"He's gay, Jim." McCoy sounded indignant.
"Mmm?" Kirk was turning his plate and poking at its contents with his spork from various angles. "Bones, what is this stuff?"
"Soy and seaweed protein, mostly. Do you really want to know the details?"
"No. Doctor, I think you've been spending too much time with Spock."
McCoy huffed in mock offense. "Me?"
"Of course I didn't want to know what it literally is, I wanted to know what it is supposed to resemble. What I'm supposed to think it is."
"Oh." They both regarded the food for a while. "Eggplant?" McCoy guessed.
"Not really." McCoy drank some coffee. "Jim, were you listening to me at all?"
"About Getherin?" Kirk looked at the purplish mass in the bowl of the spork and resolutely, like a true Starfleet hero, put it in his mouth. He chewed, and his face relaxed; the corners of his mouth turned up. "I was waiting," he said after he swallowed, "until you said something I didn't know."
"Well, excuse me for using up bandwidth," said McCoy.
"Well, but Bones," and now Kirk was digging into the food happily, "... mpf, excuse me ...," swallowing, "his preference is in his personnel file. He's a NeoKinsey 5B. And what does that have to do with anything?"
"He's getting married." McCoy said, but Kirk went on chewing, face blandly attentive. "To a woman, Jim."
"He's a big boy. I think he can tell the difference. And he can make his own choice." Kirk drank milk--or imitation milk. "Bones, what's really wrong?" He thought he knew, but he wanted McCoy to tell him.
"It's just strange."
"You're thinking that he should get married for the same reason--" you did, he didn't say, but McCoy heard it anyway and scowled, and Kirk went on hurriedly, "I did, or my mother did."
"I don't know why you got married, much less your mother." Now McCoy was stiff.
Kirk sighed. "You're a difficult person to talk to sometimes, you know that? Being in love. Most of us from Iowa, most of us from Georgia, most of us from our culture, Bones, we get married because we're in love. That's the assumption. But it's hardly the only reason people get married. Now, given the way I define being in love, I'd assume that's not Getherin's reason, but it's not my business. People ask me to marry them, they're of legal age and they've done the paperwork, I do it."
"Thanks for the diversity lesson."
"Will you lighten up? You're acting like you were interested in him."
At that McCoy grinned, relaxing. "Too tall," he said. "Anyway, you're the one who knew his NeoKinsey without looking."
"That was the roommate thing. It's imprinted on my brain now. I know his biorhythm grid too."
McCoy grimaced, and they both remembered how Getherin had gone through cabin mates when he first transferred to the Enterprise.
"And his fighting weight," Kirk added thoughtfully.
"Allergies," said McCoy.
"Yeah, those too." Kirk ate some more purple stuff. "Religion."
"Oh yeah." McCoy upended his coffee cup as he drank the last dregs. "Well, I'm sure you know the real reason this is bothering me."
Kirk looked at him with total attention this time.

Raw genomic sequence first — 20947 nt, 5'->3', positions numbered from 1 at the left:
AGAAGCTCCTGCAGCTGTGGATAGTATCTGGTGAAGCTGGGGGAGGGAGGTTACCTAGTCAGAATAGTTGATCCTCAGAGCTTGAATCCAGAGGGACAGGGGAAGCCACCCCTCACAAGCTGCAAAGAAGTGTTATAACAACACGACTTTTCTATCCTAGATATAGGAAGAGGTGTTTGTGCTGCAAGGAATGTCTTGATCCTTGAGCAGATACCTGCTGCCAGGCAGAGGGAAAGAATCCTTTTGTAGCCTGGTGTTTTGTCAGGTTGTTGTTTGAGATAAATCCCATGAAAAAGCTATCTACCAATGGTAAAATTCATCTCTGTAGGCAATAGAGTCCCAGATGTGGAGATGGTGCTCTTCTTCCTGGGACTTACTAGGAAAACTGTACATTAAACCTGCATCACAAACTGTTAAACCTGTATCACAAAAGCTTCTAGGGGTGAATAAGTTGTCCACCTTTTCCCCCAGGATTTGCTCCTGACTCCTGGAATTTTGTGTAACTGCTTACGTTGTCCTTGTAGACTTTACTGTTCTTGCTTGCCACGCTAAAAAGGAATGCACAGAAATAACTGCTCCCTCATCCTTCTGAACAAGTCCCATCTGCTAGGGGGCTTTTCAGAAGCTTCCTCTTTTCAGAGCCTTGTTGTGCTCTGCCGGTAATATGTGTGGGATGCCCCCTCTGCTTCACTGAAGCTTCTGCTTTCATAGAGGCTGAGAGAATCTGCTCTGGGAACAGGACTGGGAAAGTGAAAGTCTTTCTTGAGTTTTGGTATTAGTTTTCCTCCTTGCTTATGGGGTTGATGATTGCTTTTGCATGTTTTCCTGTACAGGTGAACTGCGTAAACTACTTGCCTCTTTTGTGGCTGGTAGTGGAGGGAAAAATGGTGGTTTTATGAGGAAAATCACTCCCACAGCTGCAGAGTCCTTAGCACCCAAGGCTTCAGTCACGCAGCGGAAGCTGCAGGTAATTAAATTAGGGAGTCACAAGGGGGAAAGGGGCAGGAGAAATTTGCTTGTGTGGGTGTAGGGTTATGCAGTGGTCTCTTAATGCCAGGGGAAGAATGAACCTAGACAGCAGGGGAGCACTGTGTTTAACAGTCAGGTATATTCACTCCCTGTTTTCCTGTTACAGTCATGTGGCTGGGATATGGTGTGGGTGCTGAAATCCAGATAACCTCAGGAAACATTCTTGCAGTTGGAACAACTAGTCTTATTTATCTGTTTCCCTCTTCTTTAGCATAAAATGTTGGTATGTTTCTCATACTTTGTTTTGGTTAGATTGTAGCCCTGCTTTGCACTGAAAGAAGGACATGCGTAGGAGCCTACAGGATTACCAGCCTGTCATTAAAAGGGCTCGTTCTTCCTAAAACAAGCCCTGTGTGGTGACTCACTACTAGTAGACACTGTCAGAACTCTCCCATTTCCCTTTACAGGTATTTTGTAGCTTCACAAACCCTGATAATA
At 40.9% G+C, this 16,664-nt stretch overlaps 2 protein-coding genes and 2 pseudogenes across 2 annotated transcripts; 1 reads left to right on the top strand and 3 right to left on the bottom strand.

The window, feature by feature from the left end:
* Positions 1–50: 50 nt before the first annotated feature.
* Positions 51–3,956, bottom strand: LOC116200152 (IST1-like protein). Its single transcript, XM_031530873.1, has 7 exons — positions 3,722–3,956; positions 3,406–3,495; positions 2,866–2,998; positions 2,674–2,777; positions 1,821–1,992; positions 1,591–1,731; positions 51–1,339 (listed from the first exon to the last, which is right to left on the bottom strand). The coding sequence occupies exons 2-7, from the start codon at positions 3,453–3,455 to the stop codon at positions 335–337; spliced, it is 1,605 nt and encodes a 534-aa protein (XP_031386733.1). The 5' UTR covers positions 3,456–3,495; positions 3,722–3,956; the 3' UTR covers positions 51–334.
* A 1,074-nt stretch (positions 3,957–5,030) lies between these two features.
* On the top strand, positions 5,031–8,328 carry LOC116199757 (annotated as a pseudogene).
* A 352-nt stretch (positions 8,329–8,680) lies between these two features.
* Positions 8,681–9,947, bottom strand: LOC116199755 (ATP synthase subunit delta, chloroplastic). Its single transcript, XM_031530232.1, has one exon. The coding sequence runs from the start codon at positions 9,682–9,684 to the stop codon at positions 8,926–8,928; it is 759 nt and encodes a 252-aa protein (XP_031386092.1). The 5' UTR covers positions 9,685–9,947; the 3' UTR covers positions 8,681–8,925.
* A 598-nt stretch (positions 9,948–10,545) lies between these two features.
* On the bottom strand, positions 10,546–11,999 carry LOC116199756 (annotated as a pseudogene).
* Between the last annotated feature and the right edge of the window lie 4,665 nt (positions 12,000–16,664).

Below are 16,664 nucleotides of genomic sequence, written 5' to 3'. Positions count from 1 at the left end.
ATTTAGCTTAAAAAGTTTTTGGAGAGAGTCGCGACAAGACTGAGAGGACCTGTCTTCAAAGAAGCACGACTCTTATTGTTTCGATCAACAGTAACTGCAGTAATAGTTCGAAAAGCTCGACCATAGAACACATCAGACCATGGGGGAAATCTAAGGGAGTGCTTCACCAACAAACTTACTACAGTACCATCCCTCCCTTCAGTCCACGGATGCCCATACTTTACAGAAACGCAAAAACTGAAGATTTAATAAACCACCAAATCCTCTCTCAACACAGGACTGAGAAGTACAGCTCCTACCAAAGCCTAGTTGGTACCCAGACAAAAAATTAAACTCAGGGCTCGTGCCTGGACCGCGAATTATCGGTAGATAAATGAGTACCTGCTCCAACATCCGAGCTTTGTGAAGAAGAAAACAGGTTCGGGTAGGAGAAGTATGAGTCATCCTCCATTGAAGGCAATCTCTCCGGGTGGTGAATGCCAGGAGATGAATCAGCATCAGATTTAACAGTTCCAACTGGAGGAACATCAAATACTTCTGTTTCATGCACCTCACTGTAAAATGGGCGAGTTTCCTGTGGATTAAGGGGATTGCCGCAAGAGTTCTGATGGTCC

"If only it wasn't Chris Chapel." McCoy shook his head. "She's had such a rough deal, Jim. I hate to see her getting into another hopeless thing."
"She's a fine officer," Kirk said kindly. "A good person."
"She's ... well ..." McCoy broke off. He stared into the empty cup.
Kirk took the cup and put it on his tray with his now-empty dishes. He knew how McCoy felt about Chapel, but the doctor had never managed to talk even to Kirk about it, and Kirk knew McCoy had never spoken to Chapel herself.
"I wonder what her reasons are," Kirk said thoughtfully.
"Well, I'm sure as hell not going to ask her."
That was exactly what Kirk thought McCoy should do, but he was beginning to realize, in his middle age, that he couldn't make people do what he thought was best for them all the time. That was why he was in the officers' mess now, letting McCoy bend his ear, instead of in Science Lab 3 doing a little ear-manipulation himself.
Ear manipulation ... his mind drifted.
"... her to have a little happiness," McCoy was saying. "She sure deserves it."
Kirk nodded, meaning it. But he honestly believed Chapel was nobody's fool, and if she was marrying Getherin she must think it would ... well, feel better than mooning after Spock. He grinned, thinking of mooning and Spock. Suddenly he felt so full of joyful energy that he had to bounce up from his seat or else yell at the top of his lungs.
But he bent back over the table, hands on his tray. "Maybe," he said, doing his best, "Chapel just needs a better reason not to marry Getherin. You think it over, Bones." Chapel wasn't the only one who deserved to be happy.
In fact, Kirk thought as he went down the corridor, he'd earned a little happiness himself. Spock had to be done with that damn experiment in Lab 3 soon. Next shift, he'd said. That was soon. And then he'd get some sleep, after three solid days without so much as lying down, and then ...
... And now the captain of the Enterprise needed a cold shower. A workout and a cold shower, and then he'd be tired enough to sleep himself.
Being married. For love. It beat all the alternatives as far as Kirk was concerned.
"He's gay, Jim." McCoy sounded indignant.
This was a response to a first-line challenge posted by T'Len to ASCEML in 2000:
> The first line had to be: "He's gay, Jim" from McCoy.
> He must not mean Spock with this. He can mean any canon or
> non-canon character you like, but in the end the whole story has
> to be K/S of course.